Tuesday, December 30, 2014

Optical Ill Luzhin

Yesterday while reading I had an odd visual experience that I don't recall happening before.  In my right eye it felt as if I could see the edge of the lens in my glasses.  If I stared straight ahead I could avoid this feeling, so that is what I did to concentrate on the reading.  But it is hard to constrain peripheral vision entirely.  So I kept returning to this odd sensation.  I don't know how long this persisted.  Ultimately, it occurred to me to take off my glasses.  When I did I found a hair, one that must have been from the top of my head rather than my eyelid, fully extended near the middle of the lens.  I removed it and the sensation went away.  One mystery solved, though how the hair got there in the first place will remain a puzzle.  I don't think I'm shedding. 

During that session I finished reading Nabokov's novel The Luzhin Defense.  Somewhere recently I read something, a review of the book or a critique of Nabokov as a writer, that said the story was very familiar.  But it was not known to me and the story in the book is so different from the one in the movie that seeing the movie first did not prepare me for how the book concluded.  In my previous post I wrote that I had reached the part of the story where Luzhin has a nervous breakdown.  This is a bit past the middle of the book.  What then?

I don't want to give away the story, so instead will describe things at a rather abstract level.  I hope this can shed some light on the matter without being a spoiler for the book.

Chess and math are similar in how they are depicted from the perspective of the extremely skilled practitioner, i.e., a genius. That person has intense powers of concentration and uses those powers to find patterns or discover metaphors in the object of study that others don't see.  This universe of thought becomes a world into itself.  In the late 1980s the students who were studying economic theory at Illinois would wear a sweatshirt that said: Do you live in your model?  That question conveys the fundamental idea.  The requisite concentration makes for a life of its own, one entirely apart from what we consider normal living.

There are many more aspirants than geniuses.  As one of the former, I have some sense of what it is like to be in that mental world where thoughts of anything outside that world fade into oblivion.  And on some occasions when in this aware state it has been possible for me to see things that others miss.  But as a pretender to the throne I've learned that if I don't experience that seeing rather early in the quest I'm much more likely to get stuck in the mire than to find something beautiful.  The true genius can let the pattern unfold without loss of patience or concentration in doing so.  The discovery then can be bigger and more elegant.  It requires the fullness of time to develop to maturity.

Having some sense about intense mental focus on a hard problem, there then is the question about how or if the person brings normalcy to the rest of his life.  This is far easier to do if the person has a diversity of interests - variety is the spice of life.  But then the pastimes compete with the main event for attention.  The singular genius may reject other interests or treat them at surface level only, so as not to disrupt his concentration.  And when in creative mode this singularity of mind is a very good thing.  The genius will produce wonderful stuff.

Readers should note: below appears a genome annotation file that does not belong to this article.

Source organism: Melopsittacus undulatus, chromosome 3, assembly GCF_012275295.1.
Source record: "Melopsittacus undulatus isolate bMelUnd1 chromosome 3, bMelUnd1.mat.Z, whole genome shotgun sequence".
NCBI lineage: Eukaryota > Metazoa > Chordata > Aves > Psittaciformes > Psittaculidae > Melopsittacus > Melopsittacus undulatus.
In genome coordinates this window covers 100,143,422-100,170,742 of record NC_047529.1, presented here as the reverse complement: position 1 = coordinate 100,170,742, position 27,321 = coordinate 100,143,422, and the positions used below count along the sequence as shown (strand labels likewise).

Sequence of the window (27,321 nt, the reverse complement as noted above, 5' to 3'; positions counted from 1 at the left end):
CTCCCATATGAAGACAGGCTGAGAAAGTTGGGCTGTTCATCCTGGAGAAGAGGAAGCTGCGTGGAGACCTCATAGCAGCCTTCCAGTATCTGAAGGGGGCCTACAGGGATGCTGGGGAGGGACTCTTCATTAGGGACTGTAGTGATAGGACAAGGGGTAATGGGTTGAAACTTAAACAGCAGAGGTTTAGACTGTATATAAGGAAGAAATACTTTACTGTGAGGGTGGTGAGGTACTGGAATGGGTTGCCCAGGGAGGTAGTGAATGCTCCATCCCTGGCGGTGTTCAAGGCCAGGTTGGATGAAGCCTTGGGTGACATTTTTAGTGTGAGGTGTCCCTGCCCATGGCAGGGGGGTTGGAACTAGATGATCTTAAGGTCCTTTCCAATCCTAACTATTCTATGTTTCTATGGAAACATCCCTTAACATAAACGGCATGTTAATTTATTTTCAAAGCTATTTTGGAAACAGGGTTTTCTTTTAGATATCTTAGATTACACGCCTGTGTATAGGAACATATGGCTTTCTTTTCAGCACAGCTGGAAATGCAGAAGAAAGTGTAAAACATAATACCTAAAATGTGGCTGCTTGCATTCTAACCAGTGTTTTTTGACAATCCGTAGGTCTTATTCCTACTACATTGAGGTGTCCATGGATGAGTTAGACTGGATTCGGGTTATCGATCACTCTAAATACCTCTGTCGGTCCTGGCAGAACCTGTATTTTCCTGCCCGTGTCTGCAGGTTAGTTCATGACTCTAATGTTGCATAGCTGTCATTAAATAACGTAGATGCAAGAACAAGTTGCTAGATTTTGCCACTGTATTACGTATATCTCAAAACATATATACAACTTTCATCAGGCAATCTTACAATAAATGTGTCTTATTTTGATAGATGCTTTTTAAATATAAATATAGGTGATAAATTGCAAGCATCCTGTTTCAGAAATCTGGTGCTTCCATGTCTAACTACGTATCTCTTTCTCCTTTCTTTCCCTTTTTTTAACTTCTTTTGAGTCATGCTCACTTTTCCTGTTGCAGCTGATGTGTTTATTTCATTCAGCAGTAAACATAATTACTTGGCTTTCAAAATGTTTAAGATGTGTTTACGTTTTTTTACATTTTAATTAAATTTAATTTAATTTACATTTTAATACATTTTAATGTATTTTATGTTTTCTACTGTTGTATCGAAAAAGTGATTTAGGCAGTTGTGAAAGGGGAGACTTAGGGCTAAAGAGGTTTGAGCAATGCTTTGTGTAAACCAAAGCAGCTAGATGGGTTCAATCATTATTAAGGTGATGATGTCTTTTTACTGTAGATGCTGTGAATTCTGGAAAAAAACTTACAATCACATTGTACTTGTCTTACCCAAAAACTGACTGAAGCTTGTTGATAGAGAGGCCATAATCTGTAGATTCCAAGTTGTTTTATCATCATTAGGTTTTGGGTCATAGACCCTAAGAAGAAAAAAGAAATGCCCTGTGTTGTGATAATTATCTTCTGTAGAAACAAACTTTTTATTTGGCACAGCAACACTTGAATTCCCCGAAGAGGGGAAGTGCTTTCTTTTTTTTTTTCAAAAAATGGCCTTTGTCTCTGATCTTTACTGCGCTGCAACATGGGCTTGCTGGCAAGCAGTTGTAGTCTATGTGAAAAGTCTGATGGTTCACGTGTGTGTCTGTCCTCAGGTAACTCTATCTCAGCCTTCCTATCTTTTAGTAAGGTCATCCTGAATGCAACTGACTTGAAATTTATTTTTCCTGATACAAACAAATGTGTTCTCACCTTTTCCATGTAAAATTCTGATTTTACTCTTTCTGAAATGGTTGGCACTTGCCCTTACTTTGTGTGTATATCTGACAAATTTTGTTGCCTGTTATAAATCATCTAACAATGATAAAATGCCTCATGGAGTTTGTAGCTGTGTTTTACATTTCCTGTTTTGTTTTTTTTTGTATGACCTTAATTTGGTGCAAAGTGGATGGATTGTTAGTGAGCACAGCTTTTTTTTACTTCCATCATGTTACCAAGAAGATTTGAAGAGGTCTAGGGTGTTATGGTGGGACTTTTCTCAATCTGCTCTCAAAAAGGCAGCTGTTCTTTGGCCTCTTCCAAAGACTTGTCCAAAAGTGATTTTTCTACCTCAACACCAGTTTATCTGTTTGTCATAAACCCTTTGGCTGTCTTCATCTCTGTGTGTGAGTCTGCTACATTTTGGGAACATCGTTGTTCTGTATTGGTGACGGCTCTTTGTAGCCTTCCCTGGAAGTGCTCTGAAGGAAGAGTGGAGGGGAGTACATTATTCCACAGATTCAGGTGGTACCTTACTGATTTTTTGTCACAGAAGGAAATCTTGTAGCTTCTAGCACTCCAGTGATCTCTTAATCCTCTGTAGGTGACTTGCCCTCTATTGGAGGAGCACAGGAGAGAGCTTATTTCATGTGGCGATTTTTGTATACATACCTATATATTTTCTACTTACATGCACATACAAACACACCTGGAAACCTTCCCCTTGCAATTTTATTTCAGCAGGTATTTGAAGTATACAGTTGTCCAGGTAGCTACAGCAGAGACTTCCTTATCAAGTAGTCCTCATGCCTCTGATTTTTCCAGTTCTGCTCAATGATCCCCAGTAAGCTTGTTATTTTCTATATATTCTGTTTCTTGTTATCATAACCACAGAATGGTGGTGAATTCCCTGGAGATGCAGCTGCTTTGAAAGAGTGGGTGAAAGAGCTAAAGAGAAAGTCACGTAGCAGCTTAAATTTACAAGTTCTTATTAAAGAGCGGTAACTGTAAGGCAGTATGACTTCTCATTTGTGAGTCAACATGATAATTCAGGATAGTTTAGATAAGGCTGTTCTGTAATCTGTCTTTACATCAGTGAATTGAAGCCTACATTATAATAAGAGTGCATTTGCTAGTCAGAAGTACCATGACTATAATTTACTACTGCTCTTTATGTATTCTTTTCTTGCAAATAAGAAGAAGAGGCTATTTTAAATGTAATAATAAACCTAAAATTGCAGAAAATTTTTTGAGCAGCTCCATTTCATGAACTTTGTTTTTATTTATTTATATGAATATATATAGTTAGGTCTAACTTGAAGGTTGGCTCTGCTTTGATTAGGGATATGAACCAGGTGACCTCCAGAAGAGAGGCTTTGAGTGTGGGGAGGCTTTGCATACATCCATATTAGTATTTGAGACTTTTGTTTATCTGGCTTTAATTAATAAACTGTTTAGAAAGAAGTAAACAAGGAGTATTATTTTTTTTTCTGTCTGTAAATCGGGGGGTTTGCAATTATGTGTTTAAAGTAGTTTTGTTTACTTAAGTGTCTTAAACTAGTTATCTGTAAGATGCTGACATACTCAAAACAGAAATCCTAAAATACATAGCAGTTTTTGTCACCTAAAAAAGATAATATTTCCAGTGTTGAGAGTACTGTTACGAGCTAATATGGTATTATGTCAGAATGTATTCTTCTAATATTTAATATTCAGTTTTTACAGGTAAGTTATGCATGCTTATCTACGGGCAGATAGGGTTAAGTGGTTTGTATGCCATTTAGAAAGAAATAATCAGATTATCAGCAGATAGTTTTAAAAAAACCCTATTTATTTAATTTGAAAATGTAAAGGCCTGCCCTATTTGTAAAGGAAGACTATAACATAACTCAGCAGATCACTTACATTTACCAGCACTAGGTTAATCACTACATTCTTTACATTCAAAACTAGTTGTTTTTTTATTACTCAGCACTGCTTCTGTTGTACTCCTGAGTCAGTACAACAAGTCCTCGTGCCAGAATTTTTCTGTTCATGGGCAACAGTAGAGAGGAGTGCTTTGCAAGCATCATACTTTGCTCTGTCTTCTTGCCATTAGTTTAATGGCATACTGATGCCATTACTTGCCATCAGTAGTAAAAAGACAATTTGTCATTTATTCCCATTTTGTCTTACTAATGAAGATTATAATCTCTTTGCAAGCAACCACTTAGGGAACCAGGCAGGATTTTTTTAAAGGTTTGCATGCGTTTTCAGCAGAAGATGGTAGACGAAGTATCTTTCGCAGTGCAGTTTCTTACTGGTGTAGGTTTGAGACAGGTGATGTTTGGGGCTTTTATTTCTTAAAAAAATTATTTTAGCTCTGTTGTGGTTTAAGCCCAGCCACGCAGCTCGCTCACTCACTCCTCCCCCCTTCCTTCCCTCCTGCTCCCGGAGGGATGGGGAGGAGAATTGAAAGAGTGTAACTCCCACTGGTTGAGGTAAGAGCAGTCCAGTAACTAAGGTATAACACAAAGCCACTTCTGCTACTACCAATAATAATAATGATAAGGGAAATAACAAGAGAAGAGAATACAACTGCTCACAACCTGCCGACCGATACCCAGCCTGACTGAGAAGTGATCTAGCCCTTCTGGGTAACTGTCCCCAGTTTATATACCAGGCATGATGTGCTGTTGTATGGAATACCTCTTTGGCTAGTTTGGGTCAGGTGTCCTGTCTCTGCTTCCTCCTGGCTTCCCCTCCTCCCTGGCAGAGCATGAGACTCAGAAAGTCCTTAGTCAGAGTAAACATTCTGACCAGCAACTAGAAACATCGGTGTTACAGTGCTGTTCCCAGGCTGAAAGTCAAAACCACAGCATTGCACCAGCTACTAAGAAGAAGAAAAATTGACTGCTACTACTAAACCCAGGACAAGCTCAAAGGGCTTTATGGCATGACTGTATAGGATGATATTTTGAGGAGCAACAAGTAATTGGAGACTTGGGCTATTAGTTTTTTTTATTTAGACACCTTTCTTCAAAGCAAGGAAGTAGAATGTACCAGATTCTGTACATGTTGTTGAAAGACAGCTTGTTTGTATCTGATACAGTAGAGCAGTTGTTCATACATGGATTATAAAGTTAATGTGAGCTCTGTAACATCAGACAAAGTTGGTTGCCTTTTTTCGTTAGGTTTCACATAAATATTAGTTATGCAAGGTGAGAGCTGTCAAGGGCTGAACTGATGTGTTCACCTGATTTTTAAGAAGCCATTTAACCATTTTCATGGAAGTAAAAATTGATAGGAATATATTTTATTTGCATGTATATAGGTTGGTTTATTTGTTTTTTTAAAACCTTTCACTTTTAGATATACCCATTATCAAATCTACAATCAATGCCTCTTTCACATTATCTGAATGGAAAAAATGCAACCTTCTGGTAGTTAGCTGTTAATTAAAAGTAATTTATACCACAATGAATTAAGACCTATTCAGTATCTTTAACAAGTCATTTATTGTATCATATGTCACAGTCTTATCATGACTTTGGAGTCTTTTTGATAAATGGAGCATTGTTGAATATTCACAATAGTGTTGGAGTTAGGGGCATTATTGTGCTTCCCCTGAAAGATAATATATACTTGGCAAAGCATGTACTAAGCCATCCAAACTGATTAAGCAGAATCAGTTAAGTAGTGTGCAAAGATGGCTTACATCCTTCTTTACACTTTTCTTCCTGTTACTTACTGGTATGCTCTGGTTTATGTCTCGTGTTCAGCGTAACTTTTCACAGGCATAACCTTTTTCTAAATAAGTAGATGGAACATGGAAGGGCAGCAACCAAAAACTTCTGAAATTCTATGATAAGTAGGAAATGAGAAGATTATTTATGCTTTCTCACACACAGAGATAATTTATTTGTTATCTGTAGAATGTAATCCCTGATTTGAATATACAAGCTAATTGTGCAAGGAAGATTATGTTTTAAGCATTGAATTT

But it is a double edged sword and can be a trap.  The genius may then start to apply his familiar metaphors to the world of normalcy and find in normalcy patterns from his abstract universe.  This can reduce possibility rather than help with coping and can come to feel like the walls are caving in.  The genius is more prone to this form of depression than the rest of us, because the genius has made it a habit to block out thoughts others would welcome as normal.   This I believe to be the main theme of the story.

There is one other, related theme.   Can a genius have feelings of intimacy that are profound enough to serve as a sustaining counterweight?  Or is it that even if the genius has a wife whom he "loves" that he nonetheless fundamentally feels alone because the genius can't share his inner world with his spouse?  And what does the spouse think of the situation?  Does she believe, perhaps falsely, that she is getting through when in fact she isn't?  Or does she recognize that in spite of her efforts to comfort her husband and protect him from his inner demons that his ability to block out normalcy is so strong that it includes blocking her out as well?

It may be interesting for us non-geniuses to reflect on communication in our own marriages by reading about Luzhin and his wife.  But, to be truthful, I didn't find this part of the book as compelling to read as the part that led up to the breakdown.  Yet in retrospect, the way Nabokov tells the story seems like the inevitable conclusion.  If genius could fully transform from one domain to another - in the story this would be drawing to replace chess - then a different outcome would have been possible.  Such a transformation was the wife's hope, but that hope was steeped in unreality.  How is it possible to turn off thoughts from the first domain where the genius is world class?  That has become a vortex from which there is no escape. 

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